When you lift your head from the screen for a moment and think about it, we have an odd relationship with our gadgets.
We take a cold lump of circuits into our homes, bedrooms, pockets, and we train it into being our own, one swipe or tap of personal information at a time. Memories, selfies, our sweetest, Tinder-est desires; we pour our lives into it until it’s a microchip symbiote, permanently clenched to us. And then when it’s no longer slim enough or smart enough, we coldly toss it away and get a new glowing thingumajig.
Channel 4’s Humans is that techno-dependent sentiment taken to a point with a face on it and a body that might briefly fool you into arousal. This is our parallel present, where catalogue-handsome androids called Synths do the menial work (including, inevitably, prostitution), and fleshy Humanity has acclimatised to allowing Abercrombie & Fitch automata into their homes.
Case in point: the entirely nuclear Hawkins family buys Synth ‘Anita’ (the terrific Gemma Chan), a beautiful set of servos and wires that has clambered out of the Uncanny Valley only to stand atop Mt. Creepy and do the ironing in their very John Lewis household.
Mum Laura (Katherine Parkinson, always a delight to see) feels threatened with maternal obsolescence; surly teen daughter Mattie sees Anita as a representative of the tech that will render her unemployed in the future; awkward teen son Toby is too busy stifling an erection to ponder the philosophical consequences of a greater dependency on anthropomorphic technology.
Meanwhile Anita just watches. Watches. And watches. And you know there’s more behind that benevolent vacant stare than the programming to read a bedtime story.
As one home is coming to terms with a robotic carer, another is facing the prospect of losing one. William Hurt is particularly affecting as Dr. George Millican, an old man whose paternal relationship with his obsolete Synth (think of an original iPhone in an iPhone 6 world) is oddly, but understandably, moving, as he faces the prospect of having a lifetime of memories broken into scrap.
Also evading the scrapheap (or worse) is a small band of rogue Synths, led by the far-from-robotic-in-any-sense Colin Morgan (Merlin), all of whom possess a self-consciousness that would fool the Voight-Kampff test. With that comes the nagging worry that we’re approaching an age when Humanity is obsolete, tossed on the scrap heap. How long till the world will be solely populated by walking white-goods with iSouls?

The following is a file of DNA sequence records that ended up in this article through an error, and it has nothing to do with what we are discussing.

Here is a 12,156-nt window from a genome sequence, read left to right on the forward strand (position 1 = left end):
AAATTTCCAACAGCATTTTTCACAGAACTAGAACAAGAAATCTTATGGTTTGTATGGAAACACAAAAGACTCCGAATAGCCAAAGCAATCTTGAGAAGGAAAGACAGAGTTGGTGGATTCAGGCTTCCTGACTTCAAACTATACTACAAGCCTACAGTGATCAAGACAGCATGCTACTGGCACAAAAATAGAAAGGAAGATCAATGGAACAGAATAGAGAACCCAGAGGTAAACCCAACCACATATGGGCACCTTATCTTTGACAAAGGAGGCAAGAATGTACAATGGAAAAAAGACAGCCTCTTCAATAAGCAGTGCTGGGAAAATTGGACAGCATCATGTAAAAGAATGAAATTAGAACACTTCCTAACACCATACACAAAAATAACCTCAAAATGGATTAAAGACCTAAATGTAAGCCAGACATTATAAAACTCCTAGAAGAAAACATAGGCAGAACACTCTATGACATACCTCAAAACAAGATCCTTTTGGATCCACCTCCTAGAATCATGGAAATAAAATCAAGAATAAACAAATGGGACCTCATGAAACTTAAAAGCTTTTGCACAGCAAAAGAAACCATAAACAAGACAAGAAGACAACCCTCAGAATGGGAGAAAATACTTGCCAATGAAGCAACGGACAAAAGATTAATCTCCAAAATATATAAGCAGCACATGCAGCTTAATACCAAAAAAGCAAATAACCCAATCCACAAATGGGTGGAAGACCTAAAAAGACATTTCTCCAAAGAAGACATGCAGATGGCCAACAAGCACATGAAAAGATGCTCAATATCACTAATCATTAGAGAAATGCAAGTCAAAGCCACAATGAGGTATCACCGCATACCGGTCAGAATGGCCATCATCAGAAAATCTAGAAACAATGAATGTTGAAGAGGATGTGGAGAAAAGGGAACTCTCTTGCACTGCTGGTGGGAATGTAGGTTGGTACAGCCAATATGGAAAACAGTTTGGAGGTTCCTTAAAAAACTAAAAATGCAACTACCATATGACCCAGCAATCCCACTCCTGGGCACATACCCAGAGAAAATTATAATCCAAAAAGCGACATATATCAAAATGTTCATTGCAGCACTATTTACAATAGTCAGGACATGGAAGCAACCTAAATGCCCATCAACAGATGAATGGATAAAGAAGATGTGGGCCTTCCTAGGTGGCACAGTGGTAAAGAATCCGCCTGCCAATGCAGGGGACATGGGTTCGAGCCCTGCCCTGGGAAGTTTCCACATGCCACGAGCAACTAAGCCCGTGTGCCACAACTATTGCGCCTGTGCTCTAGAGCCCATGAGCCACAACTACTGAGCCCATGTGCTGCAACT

That’s one of several big questions posed. Not new questions by any stretch – Isaac Asimov was entertaining us with them some fifty years ago in I, Robot and The Bicentennial Man – but the domestic setting that Humans largely anchors itself in makes doubts over trust in AI feel more immediate. It’s hard to ignore an android’s motives when it’s in your living room, folding your pants.
Humans isn’t original, but it is an engaging slice of pure sci-fi, and in being so reminds you how little sci-fi we actually make in this country nowadays. Why? Is everyone that intimidated by Doctor Who? Is there a lack of courage to commission? Or a lack of good ideas?
This is Blighty’s remake of the Swedish series Real Humans (I wonder if in their show the Synths were in flat-pack with an Allen key and had to be assembled at home with a side order of meatballs), but Spooks writers Sam Vincent and Jonathan Brackley have given it a British politeness toward tech and, more-impressively, packaged a deep, thought-provoking world into a satisfying and cogent first episode.
It’s an opener which will stir the juices of devoted sci-fi fans without alienating the casual viewer. No matter its point of origin, that’s the kind of sci-fi we need right now in the UK.
We certainly need it more than the next glowing thingumajig.
Airs at 9pm on Sunday 14 June 2015 on Channel 4.
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